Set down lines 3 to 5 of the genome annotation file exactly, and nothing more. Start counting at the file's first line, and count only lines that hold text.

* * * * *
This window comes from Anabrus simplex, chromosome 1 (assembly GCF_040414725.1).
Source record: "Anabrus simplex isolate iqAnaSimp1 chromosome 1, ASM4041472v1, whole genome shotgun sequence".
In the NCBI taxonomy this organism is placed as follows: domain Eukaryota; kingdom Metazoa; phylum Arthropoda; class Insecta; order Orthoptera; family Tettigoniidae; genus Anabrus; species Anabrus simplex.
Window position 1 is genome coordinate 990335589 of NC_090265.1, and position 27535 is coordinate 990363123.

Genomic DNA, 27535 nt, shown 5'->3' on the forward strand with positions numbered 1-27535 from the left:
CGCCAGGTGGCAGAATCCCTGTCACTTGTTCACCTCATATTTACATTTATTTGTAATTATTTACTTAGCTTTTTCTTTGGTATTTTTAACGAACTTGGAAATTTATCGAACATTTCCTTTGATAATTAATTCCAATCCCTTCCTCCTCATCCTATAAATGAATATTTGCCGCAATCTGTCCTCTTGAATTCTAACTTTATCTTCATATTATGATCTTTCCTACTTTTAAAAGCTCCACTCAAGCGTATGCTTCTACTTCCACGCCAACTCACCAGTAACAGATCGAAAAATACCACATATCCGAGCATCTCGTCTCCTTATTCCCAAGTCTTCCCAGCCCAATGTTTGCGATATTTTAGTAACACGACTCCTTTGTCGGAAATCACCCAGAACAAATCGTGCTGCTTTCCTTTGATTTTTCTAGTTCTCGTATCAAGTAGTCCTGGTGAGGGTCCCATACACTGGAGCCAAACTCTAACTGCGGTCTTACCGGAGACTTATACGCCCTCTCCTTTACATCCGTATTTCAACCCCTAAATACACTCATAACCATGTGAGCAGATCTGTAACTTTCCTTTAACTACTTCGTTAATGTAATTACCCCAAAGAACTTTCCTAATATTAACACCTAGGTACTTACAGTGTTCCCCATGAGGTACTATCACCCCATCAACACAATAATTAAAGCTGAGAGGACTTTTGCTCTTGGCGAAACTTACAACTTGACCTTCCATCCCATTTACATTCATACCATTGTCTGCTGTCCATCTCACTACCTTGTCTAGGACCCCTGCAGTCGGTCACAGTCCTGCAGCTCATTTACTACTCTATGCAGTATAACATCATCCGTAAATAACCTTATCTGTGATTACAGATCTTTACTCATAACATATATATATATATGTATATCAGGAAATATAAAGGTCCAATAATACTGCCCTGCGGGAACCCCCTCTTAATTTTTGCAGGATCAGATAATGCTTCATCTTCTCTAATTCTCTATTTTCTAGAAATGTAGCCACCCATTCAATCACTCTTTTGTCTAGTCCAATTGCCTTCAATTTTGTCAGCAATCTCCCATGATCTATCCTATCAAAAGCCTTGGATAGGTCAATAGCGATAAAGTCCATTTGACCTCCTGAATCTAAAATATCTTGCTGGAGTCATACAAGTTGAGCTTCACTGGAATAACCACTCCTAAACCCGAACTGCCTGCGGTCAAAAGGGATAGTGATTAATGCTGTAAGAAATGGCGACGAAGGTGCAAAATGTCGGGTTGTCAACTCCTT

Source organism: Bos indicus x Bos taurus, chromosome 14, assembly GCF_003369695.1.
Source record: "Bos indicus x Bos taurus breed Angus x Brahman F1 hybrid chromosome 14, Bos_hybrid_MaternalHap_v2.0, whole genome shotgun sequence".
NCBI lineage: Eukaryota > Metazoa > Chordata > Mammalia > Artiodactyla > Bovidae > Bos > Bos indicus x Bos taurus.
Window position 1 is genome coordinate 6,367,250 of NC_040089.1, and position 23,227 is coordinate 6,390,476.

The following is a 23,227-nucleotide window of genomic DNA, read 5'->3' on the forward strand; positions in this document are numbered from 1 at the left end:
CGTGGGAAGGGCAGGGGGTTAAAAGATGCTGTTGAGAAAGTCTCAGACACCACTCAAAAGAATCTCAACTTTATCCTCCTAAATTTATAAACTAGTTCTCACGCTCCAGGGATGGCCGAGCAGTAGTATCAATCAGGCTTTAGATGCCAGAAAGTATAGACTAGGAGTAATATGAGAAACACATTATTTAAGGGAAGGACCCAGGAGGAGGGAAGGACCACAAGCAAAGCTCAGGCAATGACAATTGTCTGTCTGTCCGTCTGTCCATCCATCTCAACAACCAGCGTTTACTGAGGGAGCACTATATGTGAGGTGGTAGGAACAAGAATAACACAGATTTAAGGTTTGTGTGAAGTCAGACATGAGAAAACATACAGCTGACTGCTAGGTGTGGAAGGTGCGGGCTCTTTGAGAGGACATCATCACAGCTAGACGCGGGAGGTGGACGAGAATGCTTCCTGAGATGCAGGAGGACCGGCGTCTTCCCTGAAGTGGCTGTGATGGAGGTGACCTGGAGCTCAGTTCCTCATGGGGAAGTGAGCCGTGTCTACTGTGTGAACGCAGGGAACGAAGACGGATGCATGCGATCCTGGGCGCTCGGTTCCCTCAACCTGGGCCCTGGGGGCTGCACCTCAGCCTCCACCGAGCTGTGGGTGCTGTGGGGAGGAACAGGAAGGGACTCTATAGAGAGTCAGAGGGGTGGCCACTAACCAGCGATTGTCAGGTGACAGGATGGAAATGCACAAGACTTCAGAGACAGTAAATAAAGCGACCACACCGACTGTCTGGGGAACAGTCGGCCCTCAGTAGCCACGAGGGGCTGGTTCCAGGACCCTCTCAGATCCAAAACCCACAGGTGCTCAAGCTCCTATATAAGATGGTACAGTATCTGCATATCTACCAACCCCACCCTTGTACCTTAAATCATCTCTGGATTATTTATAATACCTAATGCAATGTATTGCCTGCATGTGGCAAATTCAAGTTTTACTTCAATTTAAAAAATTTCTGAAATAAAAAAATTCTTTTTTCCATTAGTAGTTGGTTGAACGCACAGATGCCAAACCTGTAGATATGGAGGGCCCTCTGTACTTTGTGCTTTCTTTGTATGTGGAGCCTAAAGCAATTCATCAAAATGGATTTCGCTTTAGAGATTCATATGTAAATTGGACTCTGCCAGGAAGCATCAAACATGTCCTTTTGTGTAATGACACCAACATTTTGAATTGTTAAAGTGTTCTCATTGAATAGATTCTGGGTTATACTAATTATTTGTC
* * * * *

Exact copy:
In the NCBI taxonomy this organism is placed as follows: domain Eukaryota; kingdom Metazoa; phylum Arthropoda; class Insecta; order Orthoptera; family Tettigoniidae; genus Anabrus; species Anabrus simplex.
Window position 1 is genome coordinate 990335589 of NC_090265.1, and position 27535 is coordinate 990363123.

Genomic DNA, 27535 nt, shown 5'->3' on the forward strand with positions numbered 1-27535 from the left: